Some 70 years ago, Contra Costa College emerged as the premier learning institution to bring college-level instruction to a community in dire need of higher learning opportunities.
Over the years, people who have made indelible impressions on society have used the oft forgotten San Pablo campus as a stepping stone on their path toward notoriety.
Legendary names like Pumpsey Green, who became the first black player to suit up for the Boston Red Sox, got his start as a Comet and Chris Dixon, the first indoor football quarterback to throw 500 touchdowns, also made his name at CCC.
Despite the changes that have occurred over the seven-decade life of CCC, one thing has remained as the driving force of campus evolution — students.
Decades ago, when students from surrounding neighborhoods felt slighted that no African American studies courses were offered in its course curriculum, it was the Black Student Union members who held picket signs for days to highlight the disparities.
Their act of defiance eventually proved successful and classes to teach historic and culturally relevant information to a community in dire need for it was ultimately adopted.
It was because of their efforts and sacrifices that students today can choose to learn of the California Connection — From Africa to America, the Map of Ancient Kush, Kushite Princes, Pyramids of Nurl, Great Pyramid of Giza and the Olmec Civilization.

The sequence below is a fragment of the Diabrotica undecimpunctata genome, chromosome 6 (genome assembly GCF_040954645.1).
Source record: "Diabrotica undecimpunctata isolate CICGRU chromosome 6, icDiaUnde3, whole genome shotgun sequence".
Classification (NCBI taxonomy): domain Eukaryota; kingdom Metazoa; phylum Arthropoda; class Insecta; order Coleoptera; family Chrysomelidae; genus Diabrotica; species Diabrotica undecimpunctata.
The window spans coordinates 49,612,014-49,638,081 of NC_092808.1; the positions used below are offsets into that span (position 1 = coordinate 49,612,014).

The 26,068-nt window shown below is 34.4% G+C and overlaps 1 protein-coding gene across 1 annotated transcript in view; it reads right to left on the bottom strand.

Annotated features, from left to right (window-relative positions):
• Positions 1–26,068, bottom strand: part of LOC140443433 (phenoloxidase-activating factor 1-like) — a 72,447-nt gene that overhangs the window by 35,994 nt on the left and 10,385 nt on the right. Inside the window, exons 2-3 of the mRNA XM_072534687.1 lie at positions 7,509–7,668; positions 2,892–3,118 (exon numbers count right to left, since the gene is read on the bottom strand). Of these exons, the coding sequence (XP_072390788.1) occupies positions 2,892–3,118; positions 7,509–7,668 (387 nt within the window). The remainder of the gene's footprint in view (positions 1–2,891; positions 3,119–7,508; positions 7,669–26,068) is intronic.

Nearly a decade later, in 1970, Mexican American students upset that La Raza classes lacked transfer credentials threatened to disrupt the CCC graduation rate unless the disparities were addressed.
Once again, the students’ voices prevailed.
It’s no accident that students were inspired to bring about change in their campus and community in years past as many speakers visited the campus to inspire action in the campus community.
Martin Luther King Jr. spoke at CCC in 1964 and Cesar Chavez made two appearances in San Pablo in 1972 and 1974.
In the era they were presented, many of the speakers were deemed problematic and none were met with more skepticism than “Black Power” advocate and member of Student Non-Violent Coordinating Committee (SNCC), Stokley Carmichael.
Nearly 1,500 people packed the CCC Gymnasium to hear the 1968 address, which centered on controlling the institutions that affect the black community and taking them by any means possible.
The campus has come a long way since its glory years of producing professional athletes and hosting world-renowned speakers.
Now, guests are generally presented by faculty and leave much to be desired in terms of radical ideas and calls to action to inspire systematic change.
In the past, these types of events were organized by students for students.
Today, students are more interested in fun campus events than being inspired to change the world, and they can’t even do that right.
It’s been said that people who don’t learn history are doomed to repeat it, however, much of the great history of CCC is forgotten and students on this campus would be lucky to have an opportunity to repeat it are the true example of leadership on campus.